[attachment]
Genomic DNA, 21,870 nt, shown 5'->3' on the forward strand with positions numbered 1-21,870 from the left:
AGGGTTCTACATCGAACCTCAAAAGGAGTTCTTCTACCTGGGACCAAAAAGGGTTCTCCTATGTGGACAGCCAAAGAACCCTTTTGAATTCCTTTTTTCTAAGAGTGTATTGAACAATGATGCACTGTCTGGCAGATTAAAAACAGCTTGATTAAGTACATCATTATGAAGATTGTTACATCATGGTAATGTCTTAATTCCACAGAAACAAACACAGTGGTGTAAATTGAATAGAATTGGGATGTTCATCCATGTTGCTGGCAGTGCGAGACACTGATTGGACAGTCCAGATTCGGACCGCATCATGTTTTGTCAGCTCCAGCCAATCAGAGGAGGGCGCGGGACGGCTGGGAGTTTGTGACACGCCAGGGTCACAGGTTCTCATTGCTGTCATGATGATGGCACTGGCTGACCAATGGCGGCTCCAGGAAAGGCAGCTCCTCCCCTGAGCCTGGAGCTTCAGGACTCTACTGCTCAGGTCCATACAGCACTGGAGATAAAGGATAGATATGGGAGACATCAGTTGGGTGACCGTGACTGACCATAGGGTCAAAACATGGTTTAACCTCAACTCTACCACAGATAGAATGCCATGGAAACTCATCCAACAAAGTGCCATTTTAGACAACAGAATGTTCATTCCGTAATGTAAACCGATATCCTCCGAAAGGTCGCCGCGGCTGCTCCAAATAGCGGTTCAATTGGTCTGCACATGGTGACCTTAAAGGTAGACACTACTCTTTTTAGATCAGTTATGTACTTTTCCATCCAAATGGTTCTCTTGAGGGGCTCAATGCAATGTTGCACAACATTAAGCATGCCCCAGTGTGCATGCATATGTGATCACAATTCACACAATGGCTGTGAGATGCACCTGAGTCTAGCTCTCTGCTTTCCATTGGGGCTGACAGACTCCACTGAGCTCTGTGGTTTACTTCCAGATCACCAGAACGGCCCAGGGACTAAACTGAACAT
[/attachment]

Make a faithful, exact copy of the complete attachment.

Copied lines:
Genomic DNA, 21,870 nt, shown 5'->3' on the forward strand with positions numbered 1-21,870 from the left:
AGGGTTCTACATCGAACCTCAAAAGGAGTTCTTCTACCTGGGACCAAAAAGGGTTCTCCTATGTGGACAGCCAAAGAACCCTTTTGAATTCCTTTTTTCTAAGAGTGTATTGAACAATGATGCACTGTCTGGCAGATTAAAAACAGCTTGATTAAGTACATCATTATGAAGATTGTTACATCATGGTAATGTCTTAATTCCACAGAAACAAACACAGTGGTGTAAATTGAATAGAATTGGGATGTTCATCCATGTTGCTGGCAGTGCGAGACACTGATTGGACAGTCCAGATTCGGACCGCATCATGTTTTGTCAGCTCCAGCCAATCAGAGGAGGGCGCGGGACGGCTGGGAGTTTGTGACACGCCAGGGTCACAGGTTCTCATTGCTGTCATGATGATGGCACTGGCTGACCAATGGCGGCTCCAGGAAAGGCAGCTCCTCCCCTGAGCCTGGAGCTTCAGGACTCTACTGCTCAGGTCCATACAGCACTGGAGATAAAGGATAGATATGGGAGACATCAGTTGGGTGACCGTGACTGACCATAGGGTCAAAACATGGTTTAACCTCAACTCTACCACAGATAGAATGCCATGGAAACTCATCCAACAAAGTGCCATTTTAGACAACAGAATGTTCATTCCGTAATGTAAACCGATATCCTCCGAAAGGTCGCCGCGGCTGCTCCAAATAGCGGTTCAATTGGTCTGCACATGGTGACCTTAAAGGTAGACACTACTCTTTTTAGATCAGTTATGTACTTTTCCATCCAAATGGTTCTCTTGAGGGGCTCAATGCAATGTTGCACAACATTAAGCATGCCCCAGTGTGCATGCATATGTGATCACAATTCACACAATGGCTGTGAGATGCACCTGAGTCTAGCTCTCTGCTTTCCATTGGGGCTGACAGACTCCACTGAGCTCTGTGGTTTACTTCCAGATCACCAGAACGGCCCAGGGACTAAACTGAACAT